‘Tales from the Stage’ Author Talks Eddie Trunk, ’80s Metal + More

2012-08-31

Story by Anne Erickson

Interview: ‘Tales from the Stage’ author Michael Toney chats about ‘80s metal and more

Michael Toney knows what makes a killer metal personality. After all, he’s the author of “Tales from the Stage,” a book featuring 15 in-depth interviews with metal greats who got their start in the business during the hard rock and heavy metal movement in the ‘80s and ‘90s: Eddie Trunk, Bruce Kulick, Herman Rarebell, Tracii Guns and more.

Toney checked in with Audio Ink Radio to chat about the book’s genesis, his experience rocking out Detroit in the early ‘80s and swapping stories with metal great Eddie Trunk. Read the chat below, and for more information on “Tales from the Stage,” visit the book’s official website.

What gave you the idea to write “Tales from the Stage?”

Five years ago, I owned a small MMA (Mixed Martial Arts) based company. In 2007, I had co-authored a book in which we interviewed 18 prominent MMA pros and asked each of them a couple dozen off-the-wall questions. The book was short and under 100 pages, but people ate it up! Right after the book came out, I was offered a job that I couldn’t refuse in the corporate world. This past October, I lost my job, and realizing that I would have some time on my hands, I wanted to do something that would allow me to get back into the music side of things. The concept for “Tales from the Stage” is a fairly simple one that I thought would connect with a lot of people. Luckily, I guessed right on that.

How long have you been a metal/hard rock fan?

Since the early ‘80s, music has been a passion of mine. I was lucky enough to be part of the music scene in Detroit during the mid ‘80s. My band, Medusa, played at Harpos, the Ritz, New York New York and other clubs. You hear stories about people who move across country with only the shirt on their back, living in poor conditions and music keeps them going. I was one of those guys.  Even though when I came to the fork in the road back in the ‘80s and I chose the corporate world, I never lost my passion for music. What is surreal at times is that I grew up being a huge fan of Bruce Kulick, Oz Fox, Chris Holmes, Herman Rarebell and others, and now having the chance to interview them for the book was just crazy. I grilled these guys and gal for over an hour each, and they answered everything. Even people who have been in the music business for decades are enlightened when they read it.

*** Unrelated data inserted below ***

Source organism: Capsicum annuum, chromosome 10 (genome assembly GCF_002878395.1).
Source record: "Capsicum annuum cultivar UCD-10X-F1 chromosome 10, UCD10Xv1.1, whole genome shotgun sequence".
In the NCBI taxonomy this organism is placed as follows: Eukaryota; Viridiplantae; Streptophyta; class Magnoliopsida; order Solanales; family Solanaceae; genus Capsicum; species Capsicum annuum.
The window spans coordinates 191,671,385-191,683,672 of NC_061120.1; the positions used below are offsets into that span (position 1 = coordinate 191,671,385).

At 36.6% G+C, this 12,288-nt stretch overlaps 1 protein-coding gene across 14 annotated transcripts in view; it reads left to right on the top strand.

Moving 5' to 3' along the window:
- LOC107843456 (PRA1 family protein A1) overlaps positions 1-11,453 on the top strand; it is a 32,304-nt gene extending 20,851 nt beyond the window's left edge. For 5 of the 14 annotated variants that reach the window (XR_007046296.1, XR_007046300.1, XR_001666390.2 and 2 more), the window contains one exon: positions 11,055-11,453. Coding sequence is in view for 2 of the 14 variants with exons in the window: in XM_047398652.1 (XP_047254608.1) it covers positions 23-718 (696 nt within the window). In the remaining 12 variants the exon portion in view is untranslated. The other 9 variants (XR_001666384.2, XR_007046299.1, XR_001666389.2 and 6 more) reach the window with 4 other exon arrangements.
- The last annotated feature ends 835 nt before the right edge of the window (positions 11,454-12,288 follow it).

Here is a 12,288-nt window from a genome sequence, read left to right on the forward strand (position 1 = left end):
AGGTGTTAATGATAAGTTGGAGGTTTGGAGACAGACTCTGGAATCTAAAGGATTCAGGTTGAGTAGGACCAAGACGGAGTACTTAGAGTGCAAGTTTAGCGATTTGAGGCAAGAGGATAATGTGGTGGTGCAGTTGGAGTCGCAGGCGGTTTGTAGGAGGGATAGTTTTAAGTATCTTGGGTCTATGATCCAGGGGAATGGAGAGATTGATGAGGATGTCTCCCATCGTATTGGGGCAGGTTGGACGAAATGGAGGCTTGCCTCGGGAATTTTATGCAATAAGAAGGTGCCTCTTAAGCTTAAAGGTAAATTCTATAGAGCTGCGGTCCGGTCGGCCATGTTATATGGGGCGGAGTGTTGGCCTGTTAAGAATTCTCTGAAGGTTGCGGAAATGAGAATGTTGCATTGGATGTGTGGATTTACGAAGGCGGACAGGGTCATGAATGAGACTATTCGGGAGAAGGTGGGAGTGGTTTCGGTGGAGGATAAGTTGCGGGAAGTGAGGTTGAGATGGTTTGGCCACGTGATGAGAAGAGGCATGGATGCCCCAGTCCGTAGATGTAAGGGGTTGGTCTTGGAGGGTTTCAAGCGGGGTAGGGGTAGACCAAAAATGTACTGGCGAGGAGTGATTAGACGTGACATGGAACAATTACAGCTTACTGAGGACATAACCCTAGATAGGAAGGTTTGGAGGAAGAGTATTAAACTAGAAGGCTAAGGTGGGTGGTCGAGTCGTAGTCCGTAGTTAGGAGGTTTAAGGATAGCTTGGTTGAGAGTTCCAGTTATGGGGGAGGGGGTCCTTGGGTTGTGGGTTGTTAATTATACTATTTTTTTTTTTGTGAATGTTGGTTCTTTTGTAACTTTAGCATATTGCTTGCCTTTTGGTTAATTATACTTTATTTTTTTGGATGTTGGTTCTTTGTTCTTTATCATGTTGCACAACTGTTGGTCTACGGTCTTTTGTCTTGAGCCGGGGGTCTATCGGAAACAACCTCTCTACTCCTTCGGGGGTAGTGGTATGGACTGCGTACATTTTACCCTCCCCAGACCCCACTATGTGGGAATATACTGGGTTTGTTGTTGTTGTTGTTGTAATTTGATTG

What was it like interviewing Eddie Trunk?

Eddie is as cool as they come!  I’ll admit that I was a little nervous going into the interview, but after 30 seconds, the butterflies went away. He really doesn’t have one of those intense personalities that keeps you on edge. It is puzzling to me that Eddie has become so controversial. So many people in the music media paint Eddie in a non-flattering light, and I just don’t get it. What you see is what you get with him. He is a straight shooter, and he’s incredibly intelligent, reliable and professional. I stay in touch consistently with all of the book participants, and when I send an email to all of them with a question, he is always the first to respond. Outside of maybe Ronnie James Dio, he has done more for the promotion of the hard rock/heavy metal genre than anyone, so I have nothing but respect for the guy.

Everyone always hears the tales of partying with these ’80s bands, but did you find any interviewees who really saw things at a deeper level?

Oh, every one of them! They all partied a bit, but most of them were quite serious about what they were doing. Ron Keel, Ripper Owens, Paul Shortino and Lips from Anvil immediately come to mind as being very serious and dedicated making music for a living. I can’t stress enough how in-depth the interviews are. Not only do we discuss their careers in detail and clear up all controversies, but we focus a good amount on their personal life—namely, their finances. We discuss rent, size of their house, car they drive, publishing revenue and endorsement deals. There is certainly some discussion of their partying, then and now, but it’s less than 10% of the interview… The real meat of the interview is discussing the dynamics of their career back then and how they are doing now. I think it’s awesome that every musician in the book is still very involved in music and gigs regularly.